New Jersey Regulators Adopt Interim Rules For Legal Cannabis Industry

New Jersey cannabis regulators have provided the first glimpse into the shape of the state’s forthcoming marketplace. 

On Thursday, the Cannabis Regulatory Commission voted to adopt the first set of draft rules for entities hoping to grow, process, or sell cannabis. At the start of the meeting, ahead of the vote, Commission Chair Dianna Houenou said, “Today is a very special meeting for the commission, as today we will be considering the adoption of the initial set of regulations that will govern the cannabis industry,” adding that Commission members “are very excited.”

The rules include low license fees and the prioritization of license applications from businesses that are owned by minorities, women, or disabled veterans, from applicants who are living in or planning to operate in “economically disadvantaged areas,” or from microbusiness applicants. And, these business applicants will always be fast-tracked, or as the rules put it, they “will be prioritized in the licensure process so that their applications are reviewed before other applicants – regardless of when they apply.” 

Additionally, the rules already “establish guardrails to combat exploitative business contracts and prevent deceptive license ownership transfers.” 

While the initial rules are more than 150 pages long, Houenou made it clear during a July meeting that the initial rules would cover only “the subjects that are most critical to the beginning stages of establishing the regulated cannabis industry.” 

“We are keenly aware that everyone is eager to get the regulations in place, as are each of us. But writing regulations is hefty work. And so it’s important for us to get the content right, especially given these tight deadlines,” Houenou said. “Draft language might change. We may make revisions as we continue to hear from experts and from the public, especially on some of these important issues that come before us.”

One way that New Jersey is trying something new: a Social Equity Excise Fee, levied on cultivators, that has the “potential to increase as consumer prices decrease and will raise money that can be appropriated to initiatives like educational support, economic development, and social support services within municipalities designated as Impact Zones.” 

And, cannabis business owners will have to submit environmental sustainability plans. 

There are many areas of New Jersey’s first set of rules that have become boilerplate for states that allow cannabis, including childproofing requirements and restrictions on advertising that seek to avoid youth exposure. And, New Jersey is so far taking edibles restrictions a step further than some states by banning “edible products resembling food,” like cookies and brownies, and only allowing forms like syrups, capsules, and chewables.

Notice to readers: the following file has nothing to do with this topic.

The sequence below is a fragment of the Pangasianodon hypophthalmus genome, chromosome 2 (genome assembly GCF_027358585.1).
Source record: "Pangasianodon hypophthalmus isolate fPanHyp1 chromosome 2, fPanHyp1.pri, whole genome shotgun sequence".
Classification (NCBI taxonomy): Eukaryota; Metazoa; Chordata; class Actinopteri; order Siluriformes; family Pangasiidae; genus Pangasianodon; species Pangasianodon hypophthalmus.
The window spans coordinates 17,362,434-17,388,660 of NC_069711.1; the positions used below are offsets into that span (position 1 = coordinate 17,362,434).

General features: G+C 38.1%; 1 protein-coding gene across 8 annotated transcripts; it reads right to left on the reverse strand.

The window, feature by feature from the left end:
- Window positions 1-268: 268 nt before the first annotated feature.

New Jersey has an existing medical cannabis industry, and one noteworthy provision will allow those license holders to skip the full application process and instead to simply prove to the Commission that they will be able to serve consumers without limiting the supply available to patients. They will also need to get approval from the municipality in which they operate. 

The rules come just two days ahead of the August 21 deadline for municipalities to decide whether to allow adult use cannabis businesses to operate within their borders. A majority of municipalities are expected to opt out, for now at least, not because they expect to ban aspects of the cannabis industry over the long-term, but because they can choose to opt back in once regulations are complete and local leaders have the full picture. 

During the Commission’s June meeting, Janice Kovach, the mayor of Clinton Town and the president of the New Jersey State League of Municipalities, said, “Opting out is not necessarily saying ‘no.’ In some cases, an opt out is a ‘maybe later.’”

“Municipalities that are opting out of all licensed establishments may not necessarily be against hosting cannabis establishments within their communities. They are simply delaying a decision until they know all the rules. It’s challenging to properly plan without knowing all the parameters,” Kovach continued, while also urging the Commission to give municipalities “flexibility” when it comes to crafting additional rules for cannabis businesses.

The initial rules allow for municipalities to determine where shops can be located and the hours during which they can operate, which addresses one of Kovach’s concerns expressed during the June meeting, which was traffic. Municipalities can also require additional steps prior to approval of an application, for example. The rules also give municipalities the “opportunity to weigh in on which applicants seeking to operate within their town should be issued a license from the Commission.” 

The Commission held its first meeting in April, as Cannabis Wire reported, and has since met a handful of times. 

In November, New Jersey voters approved a ballot measure to legalize cannabis for adult use. After lengthy debate among lawmakers and Gov. Phil Murphy on a bill to implement the measure, as Cannabis Wire reported, Murphy signed the legislation in February. 

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